Rusi's story: turning the tides

Nukui community sits on the edge of the Rewa Delta, a vast sprawling area of waterways that empties out into the sea just north of Fiji’s capital, Suva. There are no roads leading to Nukui — only a small boat from Suva.
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Rusi with Savu Tawake from pacific Community Network

Access through the intricate channels of coral is dependent on the tides. It is a beautiful, wild place where its people have lived for many generations, relying on the sea for food, transport and spirit.

Rusiate Gonelevu, known as Rusi, is the Headman of the community, the Turaga ni Koro. He was born in Nukui — his grandparents moved here in the early 1960s to help set up a new community with better access to health and education services. The old community was located in a mangrove forest, where the ground was always wet from the tides. Mosquitoes were plentiful and illness was common. Present-day Nukui is the only high land the community owns amongst many acres of mangroves.

Seawall extended

A seawll in Fiji

But now Rusi is worried about the sea. Over the last 30 years, he has seen the ocean creep closer to his community. About 10 years ago, the high tide reached the line of coconuts that separates the beach from the houses, and a whole stretch of sand and trees was washed away. By then Rusi had already started building a sea wall to keep back the hungry tide; he has been extending this along the beach ever since.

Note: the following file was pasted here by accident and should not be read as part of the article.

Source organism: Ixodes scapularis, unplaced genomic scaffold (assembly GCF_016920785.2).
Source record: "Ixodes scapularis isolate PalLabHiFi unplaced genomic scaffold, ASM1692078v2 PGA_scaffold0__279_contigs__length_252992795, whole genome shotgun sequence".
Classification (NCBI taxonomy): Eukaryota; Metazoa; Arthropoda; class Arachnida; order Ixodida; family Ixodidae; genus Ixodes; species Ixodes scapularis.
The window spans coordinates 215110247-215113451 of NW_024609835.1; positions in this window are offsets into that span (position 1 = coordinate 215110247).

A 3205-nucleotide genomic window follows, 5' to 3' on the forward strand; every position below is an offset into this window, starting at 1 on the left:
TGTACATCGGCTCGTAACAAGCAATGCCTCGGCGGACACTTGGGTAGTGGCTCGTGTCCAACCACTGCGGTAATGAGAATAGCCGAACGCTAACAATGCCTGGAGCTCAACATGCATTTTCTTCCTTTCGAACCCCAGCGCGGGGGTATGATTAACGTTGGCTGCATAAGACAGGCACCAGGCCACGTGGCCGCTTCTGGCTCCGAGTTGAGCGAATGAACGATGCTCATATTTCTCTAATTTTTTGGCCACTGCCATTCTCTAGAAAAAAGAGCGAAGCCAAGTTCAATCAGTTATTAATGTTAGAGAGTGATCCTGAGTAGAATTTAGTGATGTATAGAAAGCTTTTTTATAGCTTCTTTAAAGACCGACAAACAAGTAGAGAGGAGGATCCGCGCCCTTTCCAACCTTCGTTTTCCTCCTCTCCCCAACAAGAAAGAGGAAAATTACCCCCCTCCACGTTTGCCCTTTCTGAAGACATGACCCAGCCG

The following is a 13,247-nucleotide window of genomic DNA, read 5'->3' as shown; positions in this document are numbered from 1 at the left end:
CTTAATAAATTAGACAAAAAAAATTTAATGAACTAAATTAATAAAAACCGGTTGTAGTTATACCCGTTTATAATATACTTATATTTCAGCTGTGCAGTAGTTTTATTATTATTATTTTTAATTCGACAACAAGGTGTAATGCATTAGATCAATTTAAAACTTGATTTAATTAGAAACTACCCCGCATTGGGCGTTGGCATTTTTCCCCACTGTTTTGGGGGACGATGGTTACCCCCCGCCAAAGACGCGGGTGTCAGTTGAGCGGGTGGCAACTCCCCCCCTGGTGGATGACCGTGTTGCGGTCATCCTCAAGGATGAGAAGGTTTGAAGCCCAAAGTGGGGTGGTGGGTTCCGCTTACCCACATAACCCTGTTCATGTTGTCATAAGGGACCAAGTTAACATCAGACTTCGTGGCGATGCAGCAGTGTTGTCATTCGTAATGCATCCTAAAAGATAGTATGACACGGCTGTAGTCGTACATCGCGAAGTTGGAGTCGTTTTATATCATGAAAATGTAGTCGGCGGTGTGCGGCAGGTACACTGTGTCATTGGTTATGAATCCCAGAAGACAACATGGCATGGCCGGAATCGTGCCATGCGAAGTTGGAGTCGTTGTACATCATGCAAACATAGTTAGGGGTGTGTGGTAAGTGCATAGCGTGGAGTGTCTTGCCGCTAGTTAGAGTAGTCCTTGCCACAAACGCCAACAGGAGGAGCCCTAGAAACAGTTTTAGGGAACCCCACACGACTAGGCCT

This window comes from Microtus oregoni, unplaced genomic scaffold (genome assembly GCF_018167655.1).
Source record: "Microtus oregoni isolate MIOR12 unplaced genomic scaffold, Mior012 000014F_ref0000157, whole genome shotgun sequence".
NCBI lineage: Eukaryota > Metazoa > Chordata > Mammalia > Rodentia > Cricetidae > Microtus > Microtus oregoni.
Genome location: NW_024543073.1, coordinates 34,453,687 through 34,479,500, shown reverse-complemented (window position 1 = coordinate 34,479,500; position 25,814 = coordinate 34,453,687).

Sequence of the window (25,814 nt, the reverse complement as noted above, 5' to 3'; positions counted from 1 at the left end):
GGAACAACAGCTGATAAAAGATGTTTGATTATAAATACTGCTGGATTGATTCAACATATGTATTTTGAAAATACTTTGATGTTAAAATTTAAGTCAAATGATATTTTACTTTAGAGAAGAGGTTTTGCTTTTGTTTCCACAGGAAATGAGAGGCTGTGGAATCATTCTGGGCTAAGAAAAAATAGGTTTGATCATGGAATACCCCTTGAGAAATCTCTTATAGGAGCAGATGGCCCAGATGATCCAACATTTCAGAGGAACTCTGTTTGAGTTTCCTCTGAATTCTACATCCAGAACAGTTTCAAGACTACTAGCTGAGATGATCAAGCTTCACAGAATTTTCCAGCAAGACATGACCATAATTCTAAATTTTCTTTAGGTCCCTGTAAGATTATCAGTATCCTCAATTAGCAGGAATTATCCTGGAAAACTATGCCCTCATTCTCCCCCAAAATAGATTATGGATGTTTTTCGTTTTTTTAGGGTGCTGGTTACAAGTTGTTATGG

Salinity affects soil and crops

As the storms and cyclones in the Pacific intensify, the tide is marching steadily closer. The last few cyclone seasons have seen the waves washing over the top of the sea wall and into the community. Nukui is being inundated with more and more sea water, eating away at the beach. The homes and gardens closest to the ocean are being flooded, and the soils are turning salty so that people can’t grow their own fruit and vegetables — so vital in such a remote community.

Caritas Australia’s partner organisation, People’s Community Network, is working with the Nukui community to extend the sea wall and strengthen emergency preparedness in this cyclone- and tsunami-vulnerable community. Through participation in workshops that help communities prepare for disasters and reduce their risks, Nukui’s disaster committee has been able to expand its activities. Evacuation plans are now in place, focusing on the less mobile, children, and the elderly. Work is planned with the Fiji Government to build a school on a reinforced, raised platform that can withstand tsunamis and cyclones.

Turning the tide?

While the community faces an uncertain future, its people are turning the tide on the sea’s encroachment. As well as expanding the sea wall, they are planting more mangroves to protect the shoreline from future erosion and reduce the impact of storms.

“This is our home and our way of life” says Rusi. “We will continue to make our home safe for as long as we can.”

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